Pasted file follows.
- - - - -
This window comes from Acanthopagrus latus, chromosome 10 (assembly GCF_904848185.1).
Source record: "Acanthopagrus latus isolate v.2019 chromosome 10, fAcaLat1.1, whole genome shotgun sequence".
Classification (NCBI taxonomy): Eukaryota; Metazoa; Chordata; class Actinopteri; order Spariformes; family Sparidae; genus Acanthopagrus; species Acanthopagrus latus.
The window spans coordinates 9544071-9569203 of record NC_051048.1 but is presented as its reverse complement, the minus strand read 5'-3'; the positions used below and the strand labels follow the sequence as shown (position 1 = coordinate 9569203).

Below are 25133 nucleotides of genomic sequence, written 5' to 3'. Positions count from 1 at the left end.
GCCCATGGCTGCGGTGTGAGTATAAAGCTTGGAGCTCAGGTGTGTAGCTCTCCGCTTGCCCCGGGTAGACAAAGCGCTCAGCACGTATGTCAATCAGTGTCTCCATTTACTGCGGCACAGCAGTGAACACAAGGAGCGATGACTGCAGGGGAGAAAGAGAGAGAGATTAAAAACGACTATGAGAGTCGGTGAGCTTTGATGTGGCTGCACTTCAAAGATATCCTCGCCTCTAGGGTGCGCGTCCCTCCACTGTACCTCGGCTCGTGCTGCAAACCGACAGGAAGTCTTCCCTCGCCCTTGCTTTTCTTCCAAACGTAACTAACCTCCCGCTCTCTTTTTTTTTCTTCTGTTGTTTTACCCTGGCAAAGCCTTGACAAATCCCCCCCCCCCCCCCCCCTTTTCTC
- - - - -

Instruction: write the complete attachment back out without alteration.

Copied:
This window comes from Acanthopagrus latus, chromosome 10 (assembly GCF_904848185.1).
Source record: "Acanthopagrus latus isolate v.2019 chromosome 10, fAcaLat1.1, whole genome shotgun sequence".
Classification (NCBI taxonomy): Eukaryota; Metazoa; Chordata; class Actinopteri; order Spariformes; family Sparidae; genus Acanthopagrus; species Acanthopagrus latus.
The window spans coordinates 9544071-9569203 of record NC_051048.1 but is presented as its reverse complement, the minus strand read 5'-3'; the positions used below and the strand labels follow the sequence as shown (position 1 = coordinate 9569203).

Below are 25133 nucleotides of genomic sequence, written 5' to 3'. Positions count from 1 at the left end.
GCCCATGGCTGCGGTGTGAGTATAAAGCTTGGAGCTCAGGTGTGTAGCTCTCCGCTTGCCCCGGGTAGACAAAGCGCTCAGCACGTATGTCAATCAGTGTCTCCATTTACTGCGGCACAGCAGTGAACACAAGGAGCGATGACTGCAGGGGAGAAAGAGAGAGAGATTAAAAACGACTATGAGAGTCGGTGAGCTTTGATGTGGCTGCACTTCAAAGATATCCTCGCCTCTAGGGTGCGCGTCCCTCCACTGTACCTCGGCTCGTGCTGCAAACCGACAGGAAGTCTTCCCTCGCCCTTGCTTTTCTTCCAAACGTAACTAACCTCCCGCTCTCTTTTTTTTTCTTCTGTTGTTTTACCCTGGCAAAGCCTTGACAAATCCCCCCCCCCCCCCCCCCTTTTCTC